14. The aforesaid 7 misconceptions of law, fundamental though, has meant the Supreme Court being perceived to be the most powerful court on Earth, which has no parallel in any other democracy. The Supreme Court of India, today, for all practical purpose is the Supreme Parliament, the super executive and the highest judicial tribunal of the land, all at once.  The fact that the Judicial Review could be confined to the narrow limits as expressly stated in Articles 226 and 32 in granting the Writs, remedies expressly stated therein is forgotten.  The contrary view herein even assuming to be unworthy of acceptance ought to be allowed to be raised, discussed and deliberated.  The consequence as above could not have been thought of by the founding fathers, not even by the Hon’ble Judges when the judgment in Keshavananda Bharati case was delivered.  The full court couldn’t have in the wildest of its dreams contemplated that a day would come, when, in the name of Independence of judiciary (Basic Structure), collegium system will be brought into existence by judicial law making.  Justice Bhagwati who propounded the concept of Pro Bono Litigation could not have even in his wildest of dreams contemplated that, PIL, which was evolved by him for the enforcement of private rights of the illiterates, the poor languishing in jail, bonded labourers, etc will be understood as a means for adjudicating matters of policy affecting the public at large which fall into the exclusive province of the legislature and executive.  And that too, behind their back.  The founding fathers wouldn’t have even imagined that the doctrine of precedent would one day be misconstrued to be empowering the Supreme Court to lay down the law of the land, nay, the subtle distinction between Res judicata and stare decisis would be lost sight of.  They couldn’t have imagined that the judges of the Supreme Court would have a predominant role in deciding, who ought to be elevated as the judges of the High Court, so too the Chief Justices of the High Court, nay, the Supreme Court Judges appointing their peers.  They couldn’t have ever imagined the High Court to be subordinate to the Supreme Court, for, the Supreme Court which the founding fathers had envisaged was a Supreme Court which had no administrative jurisdiction even over the lower courts.  They could not have ever thought of the Chief Justices’ Conferences envisaging an “in-house mechanism” to deal with the complaints against the judges and Chief Justices of the High Courts and the Supreme Court.  They could not have equally imagined of the Judicial dynasties, the legal profession being the monopoly of a few families on the Bench and the Bar.  All these, the Petitioner begs to submit, which is undemocratic and against the Constitution,  became possible only because a few elite class of lawyers destined it to be.  The Petitioners, if they have the freedom to speak fearlessly what they have in mind, could have stated much more.  However, they, being fearful of the law of contempt do not intend to invite any untoward consequences, restrain themselves from speaking candidly.  Suffice it to say that the state of affairs are far from what it ought ideally to be. The latest is the Controversial resignation of Justice Jayant Patel.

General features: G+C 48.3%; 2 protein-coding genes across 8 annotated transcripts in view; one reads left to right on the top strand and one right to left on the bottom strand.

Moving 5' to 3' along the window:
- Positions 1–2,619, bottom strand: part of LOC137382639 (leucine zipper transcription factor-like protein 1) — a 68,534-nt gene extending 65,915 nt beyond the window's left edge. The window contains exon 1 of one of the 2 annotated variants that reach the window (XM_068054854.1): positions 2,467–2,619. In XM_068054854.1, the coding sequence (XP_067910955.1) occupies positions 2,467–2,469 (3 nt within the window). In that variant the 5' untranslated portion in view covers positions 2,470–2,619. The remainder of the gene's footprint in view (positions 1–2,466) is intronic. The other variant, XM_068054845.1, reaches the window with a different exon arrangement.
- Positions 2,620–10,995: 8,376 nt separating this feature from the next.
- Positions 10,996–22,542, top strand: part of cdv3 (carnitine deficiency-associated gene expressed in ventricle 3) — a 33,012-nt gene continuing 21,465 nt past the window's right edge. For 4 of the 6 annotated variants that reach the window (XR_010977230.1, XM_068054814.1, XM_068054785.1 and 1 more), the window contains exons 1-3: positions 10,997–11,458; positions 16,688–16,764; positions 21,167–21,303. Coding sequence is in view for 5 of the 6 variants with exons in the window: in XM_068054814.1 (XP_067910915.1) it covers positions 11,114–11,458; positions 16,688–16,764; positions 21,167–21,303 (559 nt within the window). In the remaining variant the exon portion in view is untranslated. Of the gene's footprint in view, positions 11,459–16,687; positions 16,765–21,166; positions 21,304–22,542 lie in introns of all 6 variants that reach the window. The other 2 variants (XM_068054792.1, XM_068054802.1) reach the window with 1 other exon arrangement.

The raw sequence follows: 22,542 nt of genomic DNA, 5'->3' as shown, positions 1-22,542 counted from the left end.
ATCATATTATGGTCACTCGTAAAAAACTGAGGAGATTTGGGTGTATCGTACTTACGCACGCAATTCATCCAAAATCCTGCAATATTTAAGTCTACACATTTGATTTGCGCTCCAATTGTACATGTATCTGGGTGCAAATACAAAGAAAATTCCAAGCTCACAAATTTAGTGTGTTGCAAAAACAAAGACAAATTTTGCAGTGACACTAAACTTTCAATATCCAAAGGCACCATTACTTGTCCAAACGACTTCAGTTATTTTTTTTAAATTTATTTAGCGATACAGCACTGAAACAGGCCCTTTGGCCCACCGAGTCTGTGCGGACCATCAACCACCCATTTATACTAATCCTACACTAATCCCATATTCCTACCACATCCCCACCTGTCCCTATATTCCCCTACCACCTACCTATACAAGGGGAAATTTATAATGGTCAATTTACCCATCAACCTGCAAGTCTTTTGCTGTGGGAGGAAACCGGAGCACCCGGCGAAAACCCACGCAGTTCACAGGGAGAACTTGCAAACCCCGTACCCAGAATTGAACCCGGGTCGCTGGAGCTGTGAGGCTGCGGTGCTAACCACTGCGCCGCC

15. In service jurisprudence, transfer is an incident of service. Justice Patel being an erudite judge is fully aware of the same, yet was deeply hurt by his proposed transfer from Karnataka High court to Allahabad high court.  And it was not without valid reason.  In the Karnataka HC, on the retirement of Justice S. K Mukherjee on 10th October 2017, Justice Patel being the senior most Puisne judge would have been appointed as the acting Chief Justice.  If the media reports are to be believed, nay, there is hardly any reason to disbelieve also, Justice Patel was told over the phone by the Hon’ble CJI, of the proposed transfer to Allahabad High Court.  And in the Allahabad High Court, he will be the fourth senior-most judge.  Justice Patel took it as an unfair deal, hurt as he was, he tendered his resignation, which has since been accepted by the President.  The Gujarat High Court Advocates Association, the parent HC of justice Patel, was taken aback by the “raw deal” towards him.  The High Court Bar, nay, the Bar across the state of Gujarat too was taken aback. The Bar at Allahabad High Court too, where justice Patel had joined a year or so before, was none the less shaken ,as, Justice Patel could mean an upright and erudite judge.  Even while tendering his resignation, he seemed manifestly pained by the unfair manner he was treated by the Collegium, though he did not utter a word unfitting the high constitutional office which he was holding.

 

  1. The transfer of judges from their parent state High Court to another high court is one of the core demand of the NLC. The NLC considers that the credibility of the institution of judiciary cannot be regained without the implementation of the transfer policy, which were framed in 1994 and since then abandoned.  As aforesaid, the Indian judiciary, both the bench and the bar is the monopoly of a few scores of families.  The uncle judges syndrome and the judicial dynasties is a real threat to the concept of a just and fair justice delivery system.  Blood is thicker than water, the affection towards progeny is the very nature of humans. The Supreme Court had occasion to consider this vexed problem which raises the greater threat to the just and fair dispensation of justice in S P Gupta case or  the Judges 1 case.  The remedy prescribed in the said judgement was transfer of judges from their parent high court to other High Courts.  The NLC considers transfer of judges from one high court to another, not only far from being objectionable but an ideal thing to happen.  If the judges themselves volunteer to go out of their parent High Courts to a  High Court outside their home state, that is the most ideal thing to happen.  It is unfortunate that many a judges have not sought for a transfer outside their home state despite their kith and kin practicing in the very same high court and the corridors of the court are often filled with scandalous whispers.